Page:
When it works, anyway.
But it doesn't always work, and it certainly doesn't always work naturally. As much as some in the industry want us to believe that social adoption is “viral”, it’s rarely that easy and besides, “viral” rarely sounds like a good thing to people outside of marketing. It doesn't matter how groundbreaking your technology is if you don’t have people on the network buying in, checking the newsfeed (or their alerts from the newsfeed) and participating because they inherently want to. Getting enterprise social networks to work means creating that “want-to.”
Creating the Want-To
When users are engaged with a conversation, it’s because they care about it. Maybe it’s the people they’re talking with, maybe it’s the topic they’re discussing, or maybe it’s both. The point is, people engage with documents, data and especially other people on social networks because it’s something that intrinsically matters to them. That means people and issues close to home. People and issues they can engage with. That’s not something you can create, it’s something you have to tap into.
This was true with letters and written memos. It was true with the phone. It was (and remains) true with email. It hasn't stopped being true with enterprise social networks. In enterprises, adoption of social tools most typically comes in fits and starts. Different departments engage different applications. Even when there’s a common platform -- which makes the most strategic sense -- getting an enterprise to adopt that platform across the board is hard. You need to have people who interact locally before they can add value by interacting globally.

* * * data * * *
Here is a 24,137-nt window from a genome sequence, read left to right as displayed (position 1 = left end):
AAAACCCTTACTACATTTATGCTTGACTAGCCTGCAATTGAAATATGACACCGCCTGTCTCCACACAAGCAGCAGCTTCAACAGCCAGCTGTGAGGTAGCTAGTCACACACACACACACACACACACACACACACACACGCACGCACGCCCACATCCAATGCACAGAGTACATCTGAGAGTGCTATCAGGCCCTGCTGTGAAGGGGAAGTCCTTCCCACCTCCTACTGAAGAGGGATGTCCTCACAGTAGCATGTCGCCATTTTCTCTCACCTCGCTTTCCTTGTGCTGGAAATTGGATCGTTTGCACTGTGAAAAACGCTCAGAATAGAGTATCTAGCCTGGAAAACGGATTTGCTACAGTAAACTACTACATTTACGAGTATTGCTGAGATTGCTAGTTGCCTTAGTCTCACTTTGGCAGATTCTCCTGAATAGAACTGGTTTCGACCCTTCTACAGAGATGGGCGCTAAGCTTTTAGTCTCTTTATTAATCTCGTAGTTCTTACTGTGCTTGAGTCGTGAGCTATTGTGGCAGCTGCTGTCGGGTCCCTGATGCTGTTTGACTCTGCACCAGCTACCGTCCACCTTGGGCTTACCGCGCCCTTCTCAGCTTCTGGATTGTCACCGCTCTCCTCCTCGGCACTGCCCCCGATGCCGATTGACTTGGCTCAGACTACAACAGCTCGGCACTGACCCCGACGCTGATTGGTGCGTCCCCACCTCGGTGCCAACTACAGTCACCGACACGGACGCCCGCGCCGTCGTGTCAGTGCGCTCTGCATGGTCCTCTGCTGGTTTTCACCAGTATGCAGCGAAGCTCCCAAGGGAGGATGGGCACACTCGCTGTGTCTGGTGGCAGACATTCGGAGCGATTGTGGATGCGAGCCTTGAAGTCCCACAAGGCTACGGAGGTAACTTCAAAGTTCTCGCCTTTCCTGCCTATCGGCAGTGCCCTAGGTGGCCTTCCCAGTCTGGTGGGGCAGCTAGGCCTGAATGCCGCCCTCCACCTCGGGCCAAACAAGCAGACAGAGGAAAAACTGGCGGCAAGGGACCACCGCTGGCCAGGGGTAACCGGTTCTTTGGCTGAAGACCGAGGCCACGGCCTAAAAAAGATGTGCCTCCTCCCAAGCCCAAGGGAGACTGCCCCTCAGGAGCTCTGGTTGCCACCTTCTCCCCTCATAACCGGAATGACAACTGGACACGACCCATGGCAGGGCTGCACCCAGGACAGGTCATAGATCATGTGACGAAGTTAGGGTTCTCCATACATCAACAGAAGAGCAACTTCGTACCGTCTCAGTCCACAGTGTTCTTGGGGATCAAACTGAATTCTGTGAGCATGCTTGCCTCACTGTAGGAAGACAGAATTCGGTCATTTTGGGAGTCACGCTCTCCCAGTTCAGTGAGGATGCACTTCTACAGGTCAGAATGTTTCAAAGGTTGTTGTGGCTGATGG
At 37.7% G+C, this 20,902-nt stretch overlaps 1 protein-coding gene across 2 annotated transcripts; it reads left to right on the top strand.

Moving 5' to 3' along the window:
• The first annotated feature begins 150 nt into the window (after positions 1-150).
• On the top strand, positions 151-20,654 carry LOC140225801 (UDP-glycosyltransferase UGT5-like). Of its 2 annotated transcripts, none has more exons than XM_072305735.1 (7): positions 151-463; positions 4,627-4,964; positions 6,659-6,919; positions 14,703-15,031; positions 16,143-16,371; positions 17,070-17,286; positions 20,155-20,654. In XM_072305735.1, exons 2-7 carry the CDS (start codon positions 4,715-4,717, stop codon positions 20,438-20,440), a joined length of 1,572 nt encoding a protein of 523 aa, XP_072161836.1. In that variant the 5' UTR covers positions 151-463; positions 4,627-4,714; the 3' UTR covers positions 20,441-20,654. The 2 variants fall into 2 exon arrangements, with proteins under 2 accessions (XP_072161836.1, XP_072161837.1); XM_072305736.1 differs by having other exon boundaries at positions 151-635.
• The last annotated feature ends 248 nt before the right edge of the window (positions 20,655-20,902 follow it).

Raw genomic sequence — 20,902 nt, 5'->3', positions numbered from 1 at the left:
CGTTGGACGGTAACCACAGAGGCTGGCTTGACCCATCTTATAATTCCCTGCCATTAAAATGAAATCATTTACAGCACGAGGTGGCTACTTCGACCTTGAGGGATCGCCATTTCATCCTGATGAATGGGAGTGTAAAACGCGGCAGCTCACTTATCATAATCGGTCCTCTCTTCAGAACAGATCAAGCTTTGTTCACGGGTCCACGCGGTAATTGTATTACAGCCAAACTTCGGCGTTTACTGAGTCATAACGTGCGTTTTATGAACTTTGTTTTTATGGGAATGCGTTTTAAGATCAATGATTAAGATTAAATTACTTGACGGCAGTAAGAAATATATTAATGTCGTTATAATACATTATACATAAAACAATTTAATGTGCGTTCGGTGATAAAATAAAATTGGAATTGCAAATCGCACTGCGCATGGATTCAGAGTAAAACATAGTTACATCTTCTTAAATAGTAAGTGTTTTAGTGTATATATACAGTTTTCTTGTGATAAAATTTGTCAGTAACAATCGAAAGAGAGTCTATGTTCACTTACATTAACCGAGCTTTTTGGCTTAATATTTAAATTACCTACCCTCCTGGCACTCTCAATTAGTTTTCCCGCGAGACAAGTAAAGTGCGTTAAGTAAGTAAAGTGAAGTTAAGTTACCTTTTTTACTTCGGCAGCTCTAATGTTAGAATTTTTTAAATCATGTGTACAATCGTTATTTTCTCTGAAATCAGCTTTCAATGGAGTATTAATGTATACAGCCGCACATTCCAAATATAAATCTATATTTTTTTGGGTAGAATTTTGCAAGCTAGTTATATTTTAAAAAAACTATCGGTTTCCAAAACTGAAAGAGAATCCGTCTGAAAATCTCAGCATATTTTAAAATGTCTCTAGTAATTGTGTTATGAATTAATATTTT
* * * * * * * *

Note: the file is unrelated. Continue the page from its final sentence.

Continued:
Then you can start talking about truly enterprise social. And only when you've achieved a truly social enterprise can you start talking about revolutionary new applications of this technology, because a revolution is about doing something entirely new, not finding a new way to do something old.
The Brave New World